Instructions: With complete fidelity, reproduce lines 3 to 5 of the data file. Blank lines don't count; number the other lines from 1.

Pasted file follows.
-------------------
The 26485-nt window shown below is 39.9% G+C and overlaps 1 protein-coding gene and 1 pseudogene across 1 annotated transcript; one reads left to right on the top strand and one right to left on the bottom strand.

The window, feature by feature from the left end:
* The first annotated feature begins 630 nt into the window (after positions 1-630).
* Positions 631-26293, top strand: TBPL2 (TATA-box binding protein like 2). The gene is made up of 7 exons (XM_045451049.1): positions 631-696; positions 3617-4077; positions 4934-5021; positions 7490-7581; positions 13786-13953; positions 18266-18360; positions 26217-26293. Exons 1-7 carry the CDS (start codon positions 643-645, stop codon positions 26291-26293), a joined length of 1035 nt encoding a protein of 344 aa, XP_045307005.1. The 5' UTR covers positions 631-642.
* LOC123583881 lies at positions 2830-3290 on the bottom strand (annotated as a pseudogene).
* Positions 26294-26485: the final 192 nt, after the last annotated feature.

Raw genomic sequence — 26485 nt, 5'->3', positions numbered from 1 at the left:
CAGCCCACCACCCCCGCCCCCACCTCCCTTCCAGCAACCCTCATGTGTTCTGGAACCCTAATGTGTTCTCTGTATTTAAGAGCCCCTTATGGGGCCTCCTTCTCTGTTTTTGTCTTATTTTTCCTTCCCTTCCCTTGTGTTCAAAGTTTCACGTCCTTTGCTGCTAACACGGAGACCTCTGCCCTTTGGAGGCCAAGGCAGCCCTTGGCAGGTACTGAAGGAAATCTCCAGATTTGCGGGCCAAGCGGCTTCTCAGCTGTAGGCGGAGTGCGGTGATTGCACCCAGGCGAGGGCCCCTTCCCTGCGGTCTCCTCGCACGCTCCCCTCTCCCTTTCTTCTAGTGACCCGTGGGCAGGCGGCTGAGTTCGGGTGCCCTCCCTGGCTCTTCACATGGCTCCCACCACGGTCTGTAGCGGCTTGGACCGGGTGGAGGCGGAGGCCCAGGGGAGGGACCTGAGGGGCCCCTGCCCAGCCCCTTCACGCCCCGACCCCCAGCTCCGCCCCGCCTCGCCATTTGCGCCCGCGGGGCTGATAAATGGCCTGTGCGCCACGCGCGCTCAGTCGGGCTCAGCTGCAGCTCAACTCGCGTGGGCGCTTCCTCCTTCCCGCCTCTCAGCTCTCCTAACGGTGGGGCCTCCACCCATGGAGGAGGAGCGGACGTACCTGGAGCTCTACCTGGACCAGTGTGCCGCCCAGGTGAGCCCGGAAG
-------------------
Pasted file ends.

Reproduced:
* The first annotated feature begins 630 nt into the window (after positions 1-630).
* Positions 631-26293, top strand: TBPL2 (TATA-box binding protein like 2). The gene is made up of 7 exons (XM_045451049.1): positions 631-696; positions 3617-4077; positions 4934-5021; positions 7490-7581; positions 13786-13953; positions 18266-18360; positions 26217-26293. Exons 1-7 carry the CDS (start codon positions 643-645, stop codon positions 26291-26293), a joined length of 1035 nt encoding a protein of 344 aa, XP_045307005.1. The 5' UTR covers positions 631-642.
* LOC123583881 lies at positions 2830-3290 on the bottom strand (annotated as a pseudogene).